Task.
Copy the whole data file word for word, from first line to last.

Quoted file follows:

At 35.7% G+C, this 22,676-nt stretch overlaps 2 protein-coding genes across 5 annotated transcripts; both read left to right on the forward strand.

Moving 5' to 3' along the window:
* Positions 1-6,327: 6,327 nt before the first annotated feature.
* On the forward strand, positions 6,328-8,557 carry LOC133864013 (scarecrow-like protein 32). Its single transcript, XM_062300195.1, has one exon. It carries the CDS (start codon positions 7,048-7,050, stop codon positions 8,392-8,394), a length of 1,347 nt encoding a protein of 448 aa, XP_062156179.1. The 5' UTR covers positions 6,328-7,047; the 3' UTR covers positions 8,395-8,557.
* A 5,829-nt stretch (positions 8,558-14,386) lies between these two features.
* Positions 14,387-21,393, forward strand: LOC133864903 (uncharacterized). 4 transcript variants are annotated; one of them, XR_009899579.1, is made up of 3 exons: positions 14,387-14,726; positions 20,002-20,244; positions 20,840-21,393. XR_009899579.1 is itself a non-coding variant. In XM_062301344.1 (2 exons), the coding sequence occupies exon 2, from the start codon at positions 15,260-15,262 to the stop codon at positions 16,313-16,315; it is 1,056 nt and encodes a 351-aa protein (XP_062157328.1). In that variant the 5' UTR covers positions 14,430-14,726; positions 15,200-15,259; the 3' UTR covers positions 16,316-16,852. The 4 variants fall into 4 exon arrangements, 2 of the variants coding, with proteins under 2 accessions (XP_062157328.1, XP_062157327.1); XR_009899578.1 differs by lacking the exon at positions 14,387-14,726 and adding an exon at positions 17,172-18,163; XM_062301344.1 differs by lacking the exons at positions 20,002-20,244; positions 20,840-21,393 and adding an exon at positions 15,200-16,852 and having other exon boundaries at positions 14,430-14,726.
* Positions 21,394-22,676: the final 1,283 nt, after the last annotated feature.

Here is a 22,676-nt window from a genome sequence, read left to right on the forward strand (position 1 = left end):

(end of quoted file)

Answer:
At 35.7% G+C, this 22,676-nt stretch overlaps 2 protein-coding genes across 5 annotated transcripts; both read left to right on the forward strand.

Moving 5' to 3' along the window:
* Positions 1-6,327: 6,327 nt before the first annotated feature.
* On the forward strand, positions 6,328-8,557 carry LOC133864013 (scarecrow-like protein 32). Its single transcript, XM_062300195.1, has one exon. It carries the CDS (start codon positions 7,048-7,050, stop codon positions 8,392-8,394), a length of 1,347 nt encoding a protein of 448 aa, XP_062156179.1. The 5' UTR covers positions 6,328-7,047; the 3' UTR covers positions 8,395-8,557.
* A 5,829-nt stretch (positions 8,558-14,386) lies between these two features.
* Positions 14,387-21,393, forward strand: LOC133864903 (uncharacterized). 4 transcript variants are annotated; one of them, XR_009899579.1, is made up of 3 exons: positions 14,387-14,726; positions 20,002-20,244; positions 20,840-21,393. XR_009899579.1 is itself a non-coding variant. In XM_062301344.1 (2 exons), the coding sequence occupies exon 2, from the start codon at positions 15,260-15,262 to the stop codon at positions 16,313-16,315; it is 1,056 nt and encodes a 351-aa protein (XP_062157328.1). In that variant the 5' UTR covers positions 14,430-14,726; positions 15,200-15,259; the 3' UTR covers positions 16,316-16,852. The 4 variants fall into 4 exon arrangements, 2 of the variants coding, with proteins under 2 accessions (XP_062157328.1, XP_062157327.1); XR_009899578.1 differs by lacking the exon at positions 14,387-14,726 and adding an exon at positions 17,172-18,163; XM_062301344.1 differs by lacking the exons at positions 20,002-20,244; positions 20,840-21,393 and adding an exon at positions 15,200-16,852 and having other exon boundaries at positions 14,430-14,726.
* Positions 21,394-22,676: the final 1,283 nt, after the last annotated feature.

Here is a 22,676-nt window from a genome sequence, read left to right on the forward strand (position 1 = left end):